Generate new certificate First, we have to generate a private key: $ openssl genrsa -out ivnilv.pem and a certificate signing request: $ openssl req -new -key ivnilv.pem -out ivnilv.csr -subj "/CN=ivnilv" The common name of the certificate is important, since it defines the username of the new user. Signing the certificate The signing request needs to be base64 encoded , before submitting to the Kubernetes API. You can easily encode it using:
Let’s assume the following setup where we have a HAproxy frontend accepting incoming requests for an app in port 80, and then forwarding those requests to the application’s backend servers (nginx web instances). This would be useful, for example when you would like to upgrade the version of nginx servers hosting your web application’s code to the latest version of nginx with zero downtime ! Here is the minimal haproxy.cfg configuration file we are going to use for this guide:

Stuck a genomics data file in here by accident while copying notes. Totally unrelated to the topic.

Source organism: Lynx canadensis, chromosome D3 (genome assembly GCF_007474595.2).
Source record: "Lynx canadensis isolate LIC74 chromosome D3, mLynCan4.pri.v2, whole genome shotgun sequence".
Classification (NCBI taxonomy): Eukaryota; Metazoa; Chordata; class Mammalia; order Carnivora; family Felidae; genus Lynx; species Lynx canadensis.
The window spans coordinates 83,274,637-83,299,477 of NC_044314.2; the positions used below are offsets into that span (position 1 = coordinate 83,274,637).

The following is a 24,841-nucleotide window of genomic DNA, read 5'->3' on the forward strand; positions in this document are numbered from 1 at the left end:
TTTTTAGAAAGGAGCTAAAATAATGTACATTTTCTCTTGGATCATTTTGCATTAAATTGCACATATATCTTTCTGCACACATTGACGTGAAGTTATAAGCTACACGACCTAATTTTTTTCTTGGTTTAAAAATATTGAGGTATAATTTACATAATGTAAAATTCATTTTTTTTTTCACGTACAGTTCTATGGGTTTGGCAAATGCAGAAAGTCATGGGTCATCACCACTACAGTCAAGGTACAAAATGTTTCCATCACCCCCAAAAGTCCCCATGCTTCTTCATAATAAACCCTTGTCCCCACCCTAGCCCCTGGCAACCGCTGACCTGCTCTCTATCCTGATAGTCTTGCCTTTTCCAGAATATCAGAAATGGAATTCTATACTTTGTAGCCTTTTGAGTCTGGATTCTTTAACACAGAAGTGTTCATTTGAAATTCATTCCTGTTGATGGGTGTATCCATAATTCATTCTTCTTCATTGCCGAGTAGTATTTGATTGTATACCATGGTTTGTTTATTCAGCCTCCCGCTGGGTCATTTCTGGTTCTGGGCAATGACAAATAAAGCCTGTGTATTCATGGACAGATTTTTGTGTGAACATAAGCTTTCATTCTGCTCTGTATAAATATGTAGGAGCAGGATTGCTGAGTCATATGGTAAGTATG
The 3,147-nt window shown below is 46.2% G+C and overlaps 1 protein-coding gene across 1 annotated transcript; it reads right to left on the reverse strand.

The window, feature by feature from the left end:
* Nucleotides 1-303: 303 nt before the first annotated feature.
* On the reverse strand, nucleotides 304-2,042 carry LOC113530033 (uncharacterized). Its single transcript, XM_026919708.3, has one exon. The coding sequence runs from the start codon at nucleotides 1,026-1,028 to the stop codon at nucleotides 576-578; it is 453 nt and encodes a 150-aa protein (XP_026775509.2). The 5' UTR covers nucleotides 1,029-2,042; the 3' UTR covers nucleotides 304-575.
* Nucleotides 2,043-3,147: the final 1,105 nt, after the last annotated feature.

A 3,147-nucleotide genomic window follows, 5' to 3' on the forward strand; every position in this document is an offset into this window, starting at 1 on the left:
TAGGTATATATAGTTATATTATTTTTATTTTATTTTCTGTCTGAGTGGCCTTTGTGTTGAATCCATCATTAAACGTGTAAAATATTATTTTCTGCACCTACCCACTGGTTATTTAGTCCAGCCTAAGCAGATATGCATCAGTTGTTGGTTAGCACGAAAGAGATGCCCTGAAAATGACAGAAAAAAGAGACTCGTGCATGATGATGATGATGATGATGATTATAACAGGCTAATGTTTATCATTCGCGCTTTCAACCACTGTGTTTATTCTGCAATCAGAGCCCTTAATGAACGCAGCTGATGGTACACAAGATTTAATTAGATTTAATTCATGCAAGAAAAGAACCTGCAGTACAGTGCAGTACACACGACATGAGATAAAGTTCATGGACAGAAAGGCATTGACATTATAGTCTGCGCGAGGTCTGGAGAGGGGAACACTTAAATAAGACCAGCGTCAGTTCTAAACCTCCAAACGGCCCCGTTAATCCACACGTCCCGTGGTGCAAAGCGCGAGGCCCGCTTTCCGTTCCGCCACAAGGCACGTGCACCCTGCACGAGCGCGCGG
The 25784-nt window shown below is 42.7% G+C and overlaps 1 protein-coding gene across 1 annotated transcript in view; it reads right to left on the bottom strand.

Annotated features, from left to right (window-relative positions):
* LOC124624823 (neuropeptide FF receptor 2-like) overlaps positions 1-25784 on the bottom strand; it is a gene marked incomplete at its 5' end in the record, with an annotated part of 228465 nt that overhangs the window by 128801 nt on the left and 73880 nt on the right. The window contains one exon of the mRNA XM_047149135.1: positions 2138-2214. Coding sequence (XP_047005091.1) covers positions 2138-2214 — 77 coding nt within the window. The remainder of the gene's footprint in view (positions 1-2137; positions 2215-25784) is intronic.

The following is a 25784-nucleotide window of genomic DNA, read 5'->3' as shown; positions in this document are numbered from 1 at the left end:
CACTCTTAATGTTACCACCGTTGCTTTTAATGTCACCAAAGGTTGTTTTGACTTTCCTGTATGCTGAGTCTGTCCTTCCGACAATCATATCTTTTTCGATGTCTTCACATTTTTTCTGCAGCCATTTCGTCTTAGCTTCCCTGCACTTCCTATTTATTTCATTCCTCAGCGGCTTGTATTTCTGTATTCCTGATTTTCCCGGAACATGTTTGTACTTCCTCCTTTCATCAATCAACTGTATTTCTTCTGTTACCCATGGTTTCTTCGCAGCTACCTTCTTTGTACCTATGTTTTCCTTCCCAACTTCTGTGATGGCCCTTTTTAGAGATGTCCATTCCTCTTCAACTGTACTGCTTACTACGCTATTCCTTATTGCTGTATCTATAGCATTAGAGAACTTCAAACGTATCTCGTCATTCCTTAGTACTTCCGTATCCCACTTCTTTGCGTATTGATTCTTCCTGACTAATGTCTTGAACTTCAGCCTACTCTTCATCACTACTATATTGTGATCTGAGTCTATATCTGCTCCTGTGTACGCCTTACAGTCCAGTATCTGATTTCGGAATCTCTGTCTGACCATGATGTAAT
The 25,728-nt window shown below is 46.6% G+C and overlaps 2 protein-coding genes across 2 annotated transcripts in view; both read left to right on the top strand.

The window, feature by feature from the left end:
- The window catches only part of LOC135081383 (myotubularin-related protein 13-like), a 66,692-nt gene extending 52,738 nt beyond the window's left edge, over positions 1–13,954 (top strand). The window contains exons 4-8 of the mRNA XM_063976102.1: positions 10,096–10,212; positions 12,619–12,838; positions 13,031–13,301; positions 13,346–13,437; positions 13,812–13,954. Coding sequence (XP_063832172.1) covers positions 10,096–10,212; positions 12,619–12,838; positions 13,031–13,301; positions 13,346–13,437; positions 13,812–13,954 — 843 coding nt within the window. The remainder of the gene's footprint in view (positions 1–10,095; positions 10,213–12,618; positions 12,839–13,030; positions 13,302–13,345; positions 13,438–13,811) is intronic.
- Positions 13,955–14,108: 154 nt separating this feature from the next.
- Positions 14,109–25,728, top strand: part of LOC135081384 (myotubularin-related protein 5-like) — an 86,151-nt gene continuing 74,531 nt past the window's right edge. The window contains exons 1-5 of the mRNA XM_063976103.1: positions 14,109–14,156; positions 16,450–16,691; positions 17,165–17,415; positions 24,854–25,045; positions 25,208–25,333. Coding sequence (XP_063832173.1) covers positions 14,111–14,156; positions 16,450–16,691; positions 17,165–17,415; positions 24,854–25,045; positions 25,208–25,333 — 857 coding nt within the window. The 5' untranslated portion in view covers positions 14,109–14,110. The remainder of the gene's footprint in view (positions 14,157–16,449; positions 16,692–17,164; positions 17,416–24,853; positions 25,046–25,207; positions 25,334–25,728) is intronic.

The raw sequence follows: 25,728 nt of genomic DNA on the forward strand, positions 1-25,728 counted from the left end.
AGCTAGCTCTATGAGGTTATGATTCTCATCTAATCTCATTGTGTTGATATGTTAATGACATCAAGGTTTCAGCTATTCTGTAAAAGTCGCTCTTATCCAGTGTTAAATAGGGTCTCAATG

Install CertBot Installing certbot in Ubuntu is pretty straight forward:
apt-get install certbot Generate certificate Based on the type of webserver you are using, you need to pass a different parameter to the certbot in order for it to properly configure your virtual host.
In the case of nginx , it’s as simple as:
certbot –nginx Next, you’ll need to answer a couple of questions which are necessary for the certificate issuance.
Check etcd-manager version Using kubectl: $ k -n kube-system get pod etcd-manager-main-ip-NODE-IP-ADDRESS -o yaml | grep "image:" image: kopeio/etcd-manager:3.0.20200429 According to the releases documentation version 3.0.20200428 brings a fix that renews expiring certificates in the cluster. However, the implementation of this as noted in github issue #309 Not a perfect fix, if you don’t restart things every now and then, they could still expire. But it’s at least closer and means if you do restart things, it will fix itself.